Info overload or the nature of the email

The point that struck me more was the email overload. In her diagnosis, she says it was because it was bound to emails (let’s say: text) and emails were bound to computers with keyboards “in front of them”. I would rather argue that the Blackberry, i.e. a portable, in a sense ubiquitous device, gave the email flood a tremendous rise—right because people were no longer bound to their PCs.

And I doubt that the emails that arrive in an important person’s mailbox (I count Gesche among them) can be perceived in an “ambient manner”, in a “flow”, as she describes it. One of the problems with most of these emails is that it’s unclear–before you read it–whether you need to take a decission, or just get information. If you need to decide something, you might need to sit and think about it, with or without flow. Sure, many questions might have been decided already elsewhere, the sender didn’t have that information and bothers you again. That’s a true issue with emails, they are not good at making knowledge accessible. Luis Suarez tries to live a highly interesting vision of a life without emails, he tries to answer as much publicly (or company publicly) on a sort of Facebook stream which is fully searchable.

Text based systems, such as email, even have the advantage that we can easily “speed read” through them, and based on the bits we catch can decide whether it’s worth more attention or not. It’s rather complicated to speed read through video or sound recordings (such as voice mail) because time is part of that medium.

In my mind, “communication” won’t be a catch-all phrase in the future. For some facts and e.g. legally important stuff, we will still rely on text (email, streams). Probably, the biggest part of professional communication, still. But the part of story telling will become more important, something we do on a social level already very much when we have a coffee together (having a coffee is a synchronous activity, however, i.e. both people need to spend time at the same time). Listening to a story is a very pleasant way to learn. Of course, our current voice recording systems don’t quite support that (there is visual voicemail (Apple, again!), and there are efforts to speech recognize voice mail and make it (text) searchable by Google (of course)).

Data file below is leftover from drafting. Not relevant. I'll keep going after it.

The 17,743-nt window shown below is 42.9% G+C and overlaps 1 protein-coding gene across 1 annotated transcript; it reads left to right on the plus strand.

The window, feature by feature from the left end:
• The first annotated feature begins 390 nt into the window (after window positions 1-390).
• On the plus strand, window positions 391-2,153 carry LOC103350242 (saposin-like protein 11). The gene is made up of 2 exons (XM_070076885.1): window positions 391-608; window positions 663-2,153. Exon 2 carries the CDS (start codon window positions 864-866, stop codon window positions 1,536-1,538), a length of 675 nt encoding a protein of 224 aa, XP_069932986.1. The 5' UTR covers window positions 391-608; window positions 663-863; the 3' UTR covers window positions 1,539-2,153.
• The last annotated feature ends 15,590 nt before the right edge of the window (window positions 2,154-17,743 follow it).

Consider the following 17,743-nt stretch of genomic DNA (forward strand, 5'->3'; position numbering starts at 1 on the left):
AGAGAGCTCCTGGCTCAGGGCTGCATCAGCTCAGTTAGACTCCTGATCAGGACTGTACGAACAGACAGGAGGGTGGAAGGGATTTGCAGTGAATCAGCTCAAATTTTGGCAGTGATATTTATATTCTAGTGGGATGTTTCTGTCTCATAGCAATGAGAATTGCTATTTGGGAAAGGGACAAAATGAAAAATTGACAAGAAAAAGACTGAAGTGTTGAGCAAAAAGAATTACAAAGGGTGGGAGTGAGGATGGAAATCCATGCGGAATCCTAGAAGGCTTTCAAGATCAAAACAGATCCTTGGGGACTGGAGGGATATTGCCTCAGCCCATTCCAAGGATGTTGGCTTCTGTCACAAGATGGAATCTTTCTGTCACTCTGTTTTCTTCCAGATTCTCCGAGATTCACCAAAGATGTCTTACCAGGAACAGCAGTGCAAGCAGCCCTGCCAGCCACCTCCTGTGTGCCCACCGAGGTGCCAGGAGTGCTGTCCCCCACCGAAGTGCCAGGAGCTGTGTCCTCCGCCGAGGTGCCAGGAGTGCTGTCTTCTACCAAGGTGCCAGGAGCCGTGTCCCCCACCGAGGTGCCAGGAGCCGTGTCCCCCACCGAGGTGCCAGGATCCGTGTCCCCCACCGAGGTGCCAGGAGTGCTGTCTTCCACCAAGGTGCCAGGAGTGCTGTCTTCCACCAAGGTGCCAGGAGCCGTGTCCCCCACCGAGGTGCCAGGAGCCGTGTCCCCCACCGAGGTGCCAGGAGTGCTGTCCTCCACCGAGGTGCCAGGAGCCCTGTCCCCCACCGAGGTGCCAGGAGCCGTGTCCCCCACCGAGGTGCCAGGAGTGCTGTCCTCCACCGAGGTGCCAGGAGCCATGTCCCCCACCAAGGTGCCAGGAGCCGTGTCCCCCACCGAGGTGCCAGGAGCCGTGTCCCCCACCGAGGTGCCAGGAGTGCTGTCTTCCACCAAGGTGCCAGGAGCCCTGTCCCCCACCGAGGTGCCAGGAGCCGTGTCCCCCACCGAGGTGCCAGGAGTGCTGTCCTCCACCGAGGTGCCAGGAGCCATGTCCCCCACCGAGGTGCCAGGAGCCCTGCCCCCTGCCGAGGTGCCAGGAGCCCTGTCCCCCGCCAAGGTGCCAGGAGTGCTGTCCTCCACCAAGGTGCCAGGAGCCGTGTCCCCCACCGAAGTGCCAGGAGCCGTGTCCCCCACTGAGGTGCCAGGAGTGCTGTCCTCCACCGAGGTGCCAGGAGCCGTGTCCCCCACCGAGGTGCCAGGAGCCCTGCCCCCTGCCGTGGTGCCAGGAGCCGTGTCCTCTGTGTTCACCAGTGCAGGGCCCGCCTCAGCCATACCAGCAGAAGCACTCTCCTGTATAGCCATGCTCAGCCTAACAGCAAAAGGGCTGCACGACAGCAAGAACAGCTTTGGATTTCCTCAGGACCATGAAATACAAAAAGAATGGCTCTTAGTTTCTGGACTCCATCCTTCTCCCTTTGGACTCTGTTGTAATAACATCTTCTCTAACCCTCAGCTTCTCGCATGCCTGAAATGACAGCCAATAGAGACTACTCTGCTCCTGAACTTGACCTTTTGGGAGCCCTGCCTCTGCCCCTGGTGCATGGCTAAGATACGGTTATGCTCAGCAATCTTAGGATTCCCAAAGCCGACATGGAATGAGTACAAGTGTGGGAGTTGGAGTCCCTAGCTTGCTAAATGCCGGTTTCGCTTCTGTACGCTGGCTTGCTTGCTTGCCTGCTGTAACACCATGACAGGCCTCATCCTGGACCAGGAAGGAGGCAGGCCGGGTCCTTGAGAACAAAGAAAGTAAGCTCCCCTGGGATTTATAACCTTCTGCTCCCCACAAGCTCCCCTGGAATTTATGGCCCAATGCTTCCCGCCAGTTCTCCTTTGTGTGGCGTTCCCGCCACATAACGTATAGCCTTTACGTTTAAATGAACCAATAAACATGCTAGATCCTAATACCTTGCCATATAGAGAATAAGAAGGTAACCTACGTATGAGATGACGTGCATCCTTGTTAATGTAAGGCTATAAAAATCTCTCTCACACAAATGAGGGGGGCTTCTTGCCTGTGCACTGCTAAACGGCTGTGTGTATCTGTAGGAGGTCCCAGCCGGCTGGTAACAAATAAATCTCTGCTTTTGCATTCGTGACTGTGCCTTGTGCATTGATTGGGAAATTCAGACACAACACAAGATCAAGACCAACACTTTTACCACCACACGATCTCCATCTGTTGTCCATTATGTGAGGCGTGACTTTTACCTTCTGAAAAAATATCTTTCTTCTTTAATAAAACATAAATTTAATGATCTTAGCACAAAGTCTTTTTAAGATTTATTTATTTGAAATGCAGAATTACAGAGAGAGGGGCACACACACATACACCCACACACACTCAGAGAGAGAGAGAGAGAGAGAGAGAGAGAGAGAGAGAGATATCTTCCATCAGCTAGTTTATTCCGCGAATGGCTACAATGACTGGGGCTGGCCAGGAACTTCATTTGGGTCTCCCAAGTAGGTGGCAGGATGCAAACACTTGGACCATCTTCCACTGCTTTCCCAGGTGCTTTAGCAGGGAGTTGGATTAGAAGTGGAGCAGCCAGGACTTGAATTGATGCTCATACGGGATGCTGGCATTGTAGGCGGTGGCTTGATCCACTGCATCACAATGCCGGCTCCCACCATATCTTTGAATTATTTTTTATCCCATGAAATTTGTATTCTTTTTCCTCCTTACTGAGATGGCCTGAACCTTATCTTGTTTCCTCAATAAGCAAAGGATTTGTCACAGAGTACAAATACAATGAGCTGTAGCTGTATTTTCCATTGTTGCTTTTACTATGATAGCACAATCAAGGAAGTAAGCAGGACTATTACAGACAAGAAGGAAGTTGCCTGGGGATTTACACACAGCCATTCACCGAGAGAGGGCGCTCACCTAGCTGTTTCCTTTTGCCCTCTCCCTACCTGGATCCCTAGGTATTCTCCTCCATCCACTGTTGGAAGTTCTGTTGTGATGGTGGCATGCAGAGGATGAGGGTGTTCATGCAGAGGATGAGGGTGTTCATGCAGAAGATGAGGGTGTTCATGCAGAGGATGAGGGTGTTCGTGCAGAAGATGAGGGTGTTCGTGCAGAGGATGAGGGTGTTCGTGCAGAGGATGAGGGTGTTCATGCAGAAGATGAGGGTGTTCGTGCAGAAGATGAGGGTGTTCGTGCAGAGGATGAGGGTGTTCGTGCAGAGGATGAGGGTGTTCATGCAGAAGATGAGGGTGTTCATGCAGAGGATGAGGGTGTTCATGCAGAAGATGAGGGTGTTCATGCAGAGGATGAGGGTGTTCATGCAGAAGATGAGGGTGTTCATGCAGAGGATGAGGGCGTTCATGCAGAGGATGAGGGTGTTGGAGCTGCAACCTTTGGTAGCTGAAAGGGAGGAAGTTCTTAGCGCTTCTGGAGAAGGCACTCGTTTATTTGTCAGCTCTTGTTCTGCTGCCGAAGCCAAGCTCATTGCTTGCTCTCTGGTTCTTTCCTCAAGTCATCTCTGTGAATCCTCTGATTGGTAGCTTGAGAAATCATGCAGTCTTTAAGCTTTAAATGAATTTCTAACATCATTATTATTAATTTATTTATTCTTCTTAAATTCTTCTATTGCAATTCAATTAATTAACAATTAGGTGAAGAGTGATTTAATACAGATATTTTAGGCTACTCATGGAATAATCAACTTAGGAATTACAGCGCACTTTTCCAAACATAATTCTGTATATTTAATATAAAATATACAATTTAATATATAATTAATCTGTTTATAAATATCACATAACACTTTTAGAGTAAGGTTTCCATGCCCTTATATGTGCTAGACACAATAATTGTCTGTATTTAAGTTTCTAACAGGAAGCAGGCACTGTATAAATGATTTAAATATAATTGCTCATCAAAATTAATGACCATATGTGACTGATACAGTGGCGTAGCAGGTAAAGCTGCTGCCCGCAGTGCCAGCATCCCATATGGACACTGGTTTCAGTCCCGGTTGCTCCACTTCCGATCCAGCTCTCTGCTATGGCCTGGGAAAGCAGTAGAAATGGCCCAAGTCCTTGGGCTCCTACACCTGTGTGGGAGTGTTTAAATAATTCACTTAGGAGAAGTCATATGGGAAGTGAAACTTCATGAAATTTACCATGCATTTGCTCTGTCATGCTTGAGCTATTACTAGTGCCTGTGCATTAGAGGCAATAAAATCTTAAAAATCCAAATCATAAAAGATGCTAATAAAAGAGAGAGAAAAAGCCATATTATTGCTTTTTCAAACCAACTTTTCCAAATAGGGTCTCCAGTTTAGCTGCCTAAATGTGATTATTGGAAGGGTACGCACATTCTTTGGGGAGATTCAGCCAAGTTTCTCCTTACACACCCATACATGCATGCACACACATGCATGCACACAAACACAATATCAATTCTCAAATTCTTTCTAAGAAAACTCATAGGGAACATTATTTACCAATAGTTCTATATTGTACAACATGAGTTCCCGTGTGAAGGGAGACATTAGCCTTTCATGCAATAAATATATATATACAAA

Design for the diverse Dimensions of Society

And her third point: too much male engineers, too much focus on technology instead of relevant “dimensions of society”:  I’ve little to add there since Gesche is a leading figure in the world of Co-Creation that aims precisely at bringing all relevant people (“stakeholders”, which can be potential users, vendors, help desk people, …) to the table in order to look for their needs and expectations first and then set the agenda for technological endeavours.


Does my personal past influence my Favor for Windows Mobile?

olive and pink posters from 2006, winmo from 2012

Holding Windows Phone next to the poster announcing our final exhibition of my art school reveals a stunning similarity: strictly left aligned, ultra-light Swiss sans serifs, white text on bold colours. It struck me even more when I explored the other colour  schemes of WinMo, since they offer a light olive and sky blue that Bernhard used for the poster series.

Preview of the Flash portfolio

And then I remembered my first portfolio from 2004: tiles with project previews moving in the “wind”, and whirling away when you went for details (you can check it out yourself). Compare this to the main screen tiles animation in Windows Mobile. Stunning.

Moving tiles on my Windows Phone phone


Skeuomorphism – a familiar touch or kitschy ornament?

It happens daily in front of our eyes, but few of use might have heard of “Skeuomorphism” so far. Originally referring to the marks left by tools on a product (such as brush traces on metal), it is also a technique in visual interface design. There, it means applying textures of physical objects to screen elements, sometimes also bringing entire metaphors from the physical to the digital world.